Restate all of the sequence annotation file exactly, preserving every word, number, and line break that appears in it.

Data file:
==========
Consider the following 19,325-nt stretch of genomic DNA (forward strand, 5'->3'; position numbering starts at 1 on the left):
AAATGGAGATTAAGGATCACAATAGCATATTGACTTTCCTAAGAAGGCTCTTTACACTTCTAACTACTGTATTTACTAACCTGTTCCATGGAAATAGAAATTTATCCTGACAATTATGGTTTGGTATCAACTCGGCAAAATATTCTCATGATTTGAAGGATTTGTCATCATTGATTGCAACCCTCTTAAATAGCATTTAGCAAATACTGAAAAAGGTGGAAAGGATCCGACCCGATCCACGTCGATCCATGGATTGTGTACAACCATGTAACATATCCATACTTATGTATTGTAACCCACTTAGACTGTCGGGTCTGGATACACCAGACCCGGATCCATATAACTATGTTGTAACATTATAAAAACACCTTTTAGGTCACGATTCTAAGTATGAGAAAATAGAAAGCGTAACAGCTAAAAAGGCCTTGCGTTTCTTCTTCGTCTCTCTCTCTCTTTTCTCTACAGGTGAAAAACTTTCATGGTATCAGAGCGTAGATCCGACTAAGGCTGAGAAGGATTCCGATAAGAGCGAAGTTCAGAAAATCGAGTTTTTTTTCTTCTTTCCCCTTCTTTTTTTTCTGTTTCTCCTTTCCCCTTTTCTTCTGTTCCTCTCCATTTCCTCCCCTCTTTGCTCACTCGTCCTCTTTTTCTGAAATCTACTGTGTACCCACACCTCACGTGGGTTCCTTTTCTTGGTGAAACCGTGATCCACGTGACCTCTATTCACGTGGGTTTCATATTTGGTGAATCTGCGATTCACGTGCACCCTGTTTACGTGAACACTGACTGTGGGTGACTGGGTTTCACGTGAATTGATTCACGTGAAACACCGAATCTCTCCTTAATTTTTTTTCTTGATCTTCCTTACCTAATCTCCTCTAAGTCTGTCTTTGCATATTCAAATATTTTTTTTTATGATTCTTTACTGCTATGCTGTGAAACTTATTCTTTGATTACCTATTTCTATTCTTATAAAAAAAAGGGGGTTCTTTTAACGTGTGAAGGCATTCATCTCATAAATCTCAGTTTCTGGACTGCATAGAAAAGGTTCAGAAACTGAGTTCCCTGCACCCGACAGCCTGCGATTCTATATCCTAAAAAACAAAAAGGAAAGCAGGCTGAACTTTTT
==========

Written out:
Consider the following 19,325-nt stretch of genomic DNA (forward strand, 5'->3'; position numbering starts at 1 on the left):
AAATGGAGATTAAGGATCACAATAGCATATTGACTTTCCTAAGAAGGCTCTTTACACTTCTAACTACTGTATTTACTAACCTGTTCCATGGAAATAGAAATTTATCCTGACAATTATGGTTTGGTATCAACTCGGCAAAATATTCTCATGATTTGAAGGATTTGTCATCATTGATTGCAACCCTCTTAAATAGCATTTAGCAAATACTGAAAAAGGTGGAAAGGATCCGACCCGATCCACGTCGATCCATGGATTGTGTACAACCATGTAACATATCCATACTTATGTATTGTAACCCACTTAGACTGTCGGGTCTGGATACACCAGACCCGGATCCATATAACTATGTTGTAACATTATAAAAACACCTTTTAGGTCACGATTCTAAGTATGAGAAAATAGAAAGCGTAACAGCTAAAAAGGCCTTGCGTTTCTTCTTCGTCTCTCTCTCTCTTTTCTCTACAGGTGAAAAACTTTCATGGTATCAGAGCGTAGATCCGACTAAGGCTGAGAAGGATTCCGATAAGAGCGAAGTTCAGAAAATCGAGTTTTTTTTCTTCTTTCCCCTTCTTTTTTTTCTGTTTCTCCTTTCCCCTTTTCTTCTGTTCCTCTCCATTTCCTCCCCTCTTTGCTCACTCGTCCTCTTTTTCTGAAATCTACTGTGTACCCACACCTCACGTGGGTTCCTTTTCTTGGTGAAACCGTGATCCACGTGACCTCTATTCACGTGGGTTTCATATTTGGTGAATCTGCGATTCACGTGCACCCTGTTTACGTGAACACTGACTGTGGGTGACTGGGTTTCACGTGAATTGATTCACGTGAAACACCGAATCTCTCCTTAATTTTTTTTCTTGATCTTCCTTACCTAATCTCCTCTAAGTCTGTCTTTGCATATTCAAATATTTTTTTTTATGATTCTTTACTGCTATGCTGTGAAACTTATTCTTTGATTACCTATTTCTATTCTTATAAAAAAAAGGGGGTTCTTTTAACGTGTGAAGGCATTCATCTCATAAATCTCAGTTTCTGGACTGCATAGAAAAGGTTCAGAAACTGAGTTCCCTGCACCCGACAGCCTGCGATTCTATATCCTAAAAAACAAAAAGGAAAGCAGGCTGAACTTTTT